Why don’t we just…
stand up for standing up at work?

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Seems that there’s nothing like sitting around a lot to put you six feet under. Yes, sedentary behaviour – or sitting down on the job, as it used to be called – may be the new deep-fried fat enemy of humanity, according to some medical research.

That’s because being sedentary seems to be rather an effective way of making it more likely that you will die of cancer or heart disease. But it’s also associated with stuff like aches and pains and needing more sick leave. And that’s why employers are becoming interested in getting workers to move about more during the working day.

Let’s boil it down to one simple equation: moving about at work = less time out of work = more organisational efficiency/productivity.

And that may be why you’re being told to stand up and walk around more at work. It may be why your CEO is talking about you having a stand-up desk (and in case you didn’t know, just because it says “stand up” doesn’t mean you can perch on one and crack terrible one-liners).

This isn’t some attempt to use your big desk for firewood, if the gas gets cut after a bad Brexit, and it’s not some zany scheme to get rid of your job by literally making it disappear from under you. It’s about helping you do better at work.

But if it’s so dead good then why aren’t some of us having any of it?

Perhaps it’s because we like to “exercise” when we want to “exercise”; or rather, we don’t want to exercise when we don’t want to exercise. And all that extra standing up and walking about feels a bit too much like exercise disguised in spandex and a black balaclava. There’s something a wee bit sneaky, something nanny state-ish, about it all. It’s like telling you to go to the toilet every two hours because it’s good for the bladder. Thank you, but you’ll go to the toilet when you feel like going.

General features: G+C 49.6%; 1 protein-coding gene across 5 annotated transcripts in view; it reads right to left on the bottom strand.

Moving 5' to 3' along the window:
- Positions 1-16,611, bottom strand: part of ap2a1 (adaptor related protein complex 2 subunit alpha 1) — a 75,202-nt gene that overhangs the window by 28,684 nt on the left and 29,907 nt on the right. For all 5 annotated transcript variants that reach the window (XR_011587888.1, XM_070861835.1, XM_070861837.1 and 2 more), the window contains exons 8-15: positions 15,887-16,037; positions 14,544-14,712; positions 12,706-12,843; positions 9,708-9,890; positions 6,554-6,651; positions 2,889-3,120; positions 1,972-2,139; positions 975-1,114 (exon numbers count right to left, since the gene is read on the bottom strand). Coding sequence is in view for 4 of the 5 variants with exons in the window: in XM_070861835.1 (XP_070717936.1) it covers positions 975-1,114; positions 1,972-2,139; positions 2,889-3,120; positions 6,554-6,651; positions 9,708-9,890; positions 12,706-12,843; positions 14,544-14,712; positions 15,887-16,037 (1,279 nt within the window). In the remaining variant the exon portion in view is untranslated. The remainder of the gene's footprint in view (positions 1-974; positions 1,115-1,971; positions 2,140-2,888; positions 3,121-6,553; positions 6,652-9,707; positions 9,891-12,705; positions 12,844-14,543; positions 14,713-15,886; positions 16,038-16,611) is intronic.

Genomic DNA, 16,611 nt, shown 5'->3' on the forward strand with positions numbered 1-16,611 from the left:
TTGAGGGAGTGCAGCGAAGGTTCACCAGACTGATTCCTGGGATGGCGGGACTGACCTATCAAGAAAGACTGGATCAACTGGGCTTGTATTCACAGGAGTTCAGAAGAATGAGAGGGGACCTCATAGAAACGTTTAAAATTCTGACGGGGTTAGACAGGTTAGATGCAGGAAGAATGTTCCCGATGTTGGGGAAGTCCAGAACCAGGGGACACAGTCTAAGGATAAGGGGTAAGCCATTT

I remember one place where I used to work, where they mooted bringing in personal trainer types to help do desk-based workouts (“pencils up… pencils down…  sharpener out… aaaand twist!”) and I remember thinking: “I’ll work out when I want to, which will be a lot sooner if I can get my work done on time without interruptions.”

You could call this pig-headedness but a nicer way to frame it is by saying that humans are inertial, resistant to change. And employees are at their most pig… er, inertial when workplace innovations are introduced over their heads without proper discussion and genuine buy-in. So if you’re a boss and contemplating making a change at work, like introducing stand-up desks, you could go a long way by making and winning the case for change, or in other words, getting onto the shopfloor and talking the talk and, yes, because it’s doubly good for you, maybe even walking the walk.

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